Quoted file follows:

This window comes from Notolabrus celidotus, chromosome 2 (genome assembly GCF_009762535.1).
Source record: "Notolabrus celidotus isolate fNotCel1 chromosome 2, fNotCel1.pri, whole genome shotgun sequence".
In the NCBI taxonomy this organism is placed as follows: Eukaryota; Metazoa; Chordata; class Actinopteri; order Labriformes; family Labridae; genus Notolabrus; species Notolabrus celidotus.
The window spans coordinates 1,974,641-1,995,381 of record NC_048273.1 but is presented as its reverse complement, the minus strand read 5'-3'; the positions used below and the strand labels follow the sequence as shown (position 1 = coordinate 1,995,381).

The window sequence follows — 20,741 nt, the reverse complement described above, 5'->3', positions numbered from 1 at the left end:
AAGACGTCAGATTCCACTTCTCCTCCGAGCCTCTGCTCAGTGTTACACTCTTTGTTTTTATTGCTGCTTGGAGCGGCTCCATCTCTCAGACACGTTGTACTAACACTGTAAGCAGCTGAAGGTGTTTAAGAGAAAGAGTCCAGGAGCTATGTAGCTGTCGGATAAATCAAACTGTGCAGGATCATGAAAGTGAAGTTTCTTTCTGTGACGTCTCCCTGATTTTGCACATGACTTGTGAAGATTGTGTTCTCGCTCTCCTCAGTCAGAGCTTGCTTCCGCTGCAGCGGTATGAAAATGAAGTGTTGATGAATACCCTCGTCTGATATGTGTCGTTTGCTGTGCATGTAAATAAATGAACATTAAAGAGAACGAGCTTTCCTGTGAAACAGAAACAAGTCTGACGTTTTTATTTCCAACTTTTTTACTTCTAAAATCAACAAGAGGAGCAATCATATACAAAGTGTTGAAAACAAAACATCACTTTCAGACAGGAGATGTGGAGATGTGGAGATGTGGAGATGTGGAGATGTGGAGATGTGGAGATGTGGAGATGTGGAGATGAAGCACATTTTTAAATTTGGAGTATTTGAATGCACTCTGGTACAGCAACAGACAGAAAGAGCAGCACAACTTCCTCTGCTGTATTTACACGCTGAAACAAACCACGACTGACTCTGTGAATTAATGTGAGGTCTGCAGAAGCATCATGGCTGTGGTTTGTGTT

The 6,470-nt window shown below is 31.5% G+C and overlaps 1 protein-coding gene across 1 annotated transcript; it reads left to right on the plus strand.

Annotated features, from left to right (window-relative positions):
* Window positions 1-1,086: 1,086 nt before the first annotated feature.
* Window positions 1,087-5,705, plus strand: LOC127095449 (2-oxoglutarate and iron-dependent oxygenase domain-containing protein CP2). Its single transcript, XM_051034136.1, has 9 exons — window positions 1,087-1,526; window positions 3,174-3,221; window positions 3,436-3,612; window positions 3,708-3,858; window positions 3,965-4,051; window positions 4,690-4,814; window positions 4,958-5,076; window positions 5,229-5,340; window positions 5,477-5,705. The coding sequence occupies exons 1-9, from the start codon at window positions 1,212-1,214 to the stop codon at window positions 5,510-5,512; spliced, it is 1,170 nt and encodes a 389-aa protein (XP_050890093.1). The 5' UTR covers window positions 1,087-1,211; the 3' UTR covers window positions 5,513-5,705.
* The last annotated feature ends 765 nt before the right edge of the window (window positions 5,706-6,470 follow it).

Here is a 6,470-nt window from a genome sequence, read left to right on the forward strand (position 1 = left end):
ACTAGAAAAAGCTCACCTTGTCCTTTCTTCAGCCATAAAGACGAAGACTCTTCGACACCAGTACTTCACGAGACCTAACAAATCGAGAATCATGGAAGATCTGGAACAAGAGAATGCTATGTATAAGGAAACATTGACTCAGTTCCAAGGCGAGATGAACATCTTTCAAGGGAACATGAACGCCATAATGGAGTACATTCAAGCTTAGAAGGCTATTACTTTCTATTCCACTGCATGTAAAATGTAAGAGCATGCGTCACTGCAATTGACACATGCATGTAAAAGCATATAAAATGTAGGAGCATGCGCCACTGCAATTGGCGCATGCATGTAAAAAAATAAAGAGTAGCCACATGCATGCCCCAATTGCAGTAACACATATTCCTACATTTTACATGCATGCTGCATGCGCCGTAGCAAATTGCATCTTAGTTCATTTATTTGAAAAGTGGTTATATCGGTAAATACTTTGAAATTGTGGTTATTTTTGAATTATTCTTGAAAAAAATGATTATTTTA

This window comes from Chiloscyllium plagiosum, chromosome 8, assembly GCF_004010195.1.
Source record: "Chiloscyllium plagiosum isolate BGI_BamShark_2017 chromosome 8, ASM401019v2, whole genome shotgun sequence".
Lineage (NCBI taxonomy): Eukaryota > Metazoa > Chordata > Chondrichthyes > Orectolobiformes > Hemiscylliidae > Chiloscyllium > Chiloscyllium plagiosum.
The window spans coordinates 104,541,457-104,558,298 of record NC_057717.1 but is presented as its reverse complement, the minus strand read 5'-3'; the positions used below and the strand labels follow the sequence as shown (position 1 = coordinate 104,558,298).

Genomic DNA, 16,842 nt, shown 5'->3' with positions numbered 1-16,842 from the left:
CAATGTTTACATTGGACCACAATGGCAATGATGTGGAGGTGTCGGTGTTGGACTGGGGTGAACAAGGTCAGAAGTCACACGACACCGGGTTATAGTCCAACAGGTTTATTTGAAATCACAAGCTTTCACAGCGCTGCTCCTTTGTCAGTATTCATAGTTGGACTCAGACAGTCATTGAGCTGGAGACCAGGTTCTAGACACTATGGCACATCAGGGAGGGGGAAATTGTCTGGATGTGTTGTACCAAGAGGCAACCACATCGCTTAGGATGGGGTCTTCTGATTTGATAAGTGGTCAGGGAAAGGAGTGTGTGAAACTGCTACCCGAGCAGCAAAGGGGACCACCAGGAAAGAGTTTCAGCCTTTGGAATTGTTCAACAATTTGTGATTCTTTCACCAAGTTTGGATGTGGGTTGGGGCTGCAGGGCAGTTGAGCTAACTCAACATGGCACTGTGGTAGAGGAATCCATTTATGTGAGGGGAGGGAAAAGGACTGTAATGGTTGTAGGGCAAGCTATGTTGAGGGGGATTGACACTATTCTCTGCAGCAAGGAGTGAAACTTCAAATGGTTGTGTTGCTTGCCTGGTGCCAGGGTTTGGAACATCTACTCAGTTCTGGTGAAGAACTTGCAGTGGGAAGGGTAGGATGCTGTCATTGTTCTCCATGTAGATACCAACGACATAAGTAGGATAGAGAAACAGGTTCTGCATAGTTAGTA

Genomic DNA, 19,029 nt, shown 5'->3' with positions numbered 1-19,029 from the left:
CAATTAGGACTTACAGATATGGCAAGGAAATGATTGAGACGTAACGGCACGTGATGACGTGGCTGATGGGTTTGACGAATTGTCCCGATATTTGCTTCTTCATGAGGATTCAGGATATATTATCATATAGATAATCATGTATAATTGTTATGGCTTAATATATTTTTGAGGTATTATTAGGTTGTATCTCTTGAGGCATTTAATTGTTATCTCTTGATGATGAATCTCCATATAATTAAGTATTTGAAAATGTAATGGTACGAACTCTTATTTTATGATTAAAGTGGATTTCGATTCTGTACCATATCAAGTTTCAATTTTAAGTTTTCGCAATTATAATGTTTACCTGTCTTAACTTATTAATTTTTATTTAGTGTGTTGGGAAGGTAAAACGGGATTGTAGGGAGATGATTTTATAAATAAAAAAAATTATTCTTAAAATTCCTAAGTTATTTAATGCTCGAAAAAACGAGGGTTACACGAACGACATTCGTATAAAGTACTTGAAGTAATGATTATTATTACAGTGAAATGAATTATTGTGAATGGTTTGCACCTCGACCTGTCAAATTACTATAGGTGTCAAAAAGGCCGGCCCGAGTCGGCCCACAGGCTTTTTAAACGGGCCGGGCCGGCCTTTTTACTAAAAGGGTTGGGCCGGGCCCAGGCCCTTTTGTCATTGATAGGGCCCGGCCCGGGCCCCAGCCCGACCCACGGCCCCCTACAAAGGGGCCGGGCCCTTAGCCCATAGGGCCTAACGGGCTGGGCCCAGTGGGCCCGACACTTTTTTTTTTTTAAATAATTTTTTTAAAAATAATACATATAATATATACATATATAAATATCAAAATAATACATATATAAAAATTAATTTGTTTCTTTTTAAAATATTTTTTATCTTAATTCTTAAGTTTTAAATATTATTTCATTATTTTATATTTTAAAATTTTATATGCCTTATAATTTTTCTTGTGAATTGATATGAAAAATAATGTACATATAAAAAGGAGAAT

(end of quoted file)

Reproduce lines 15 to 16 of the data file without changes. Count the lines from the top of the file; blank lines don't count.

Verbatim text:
Source record: "Chiloscyllium plagiosum isolate BGI_BamShark_2017 chromosome 8, ASM401019v2, whole genome shotgun sequence".
Lineage (NCBI taxonomy): Eukaryota > Metazoa > Chordata > Chondrichthyes > Orectolobiformes > Hemiscylliidae > Chiloscyllium > Chiloscyllium plagiosum.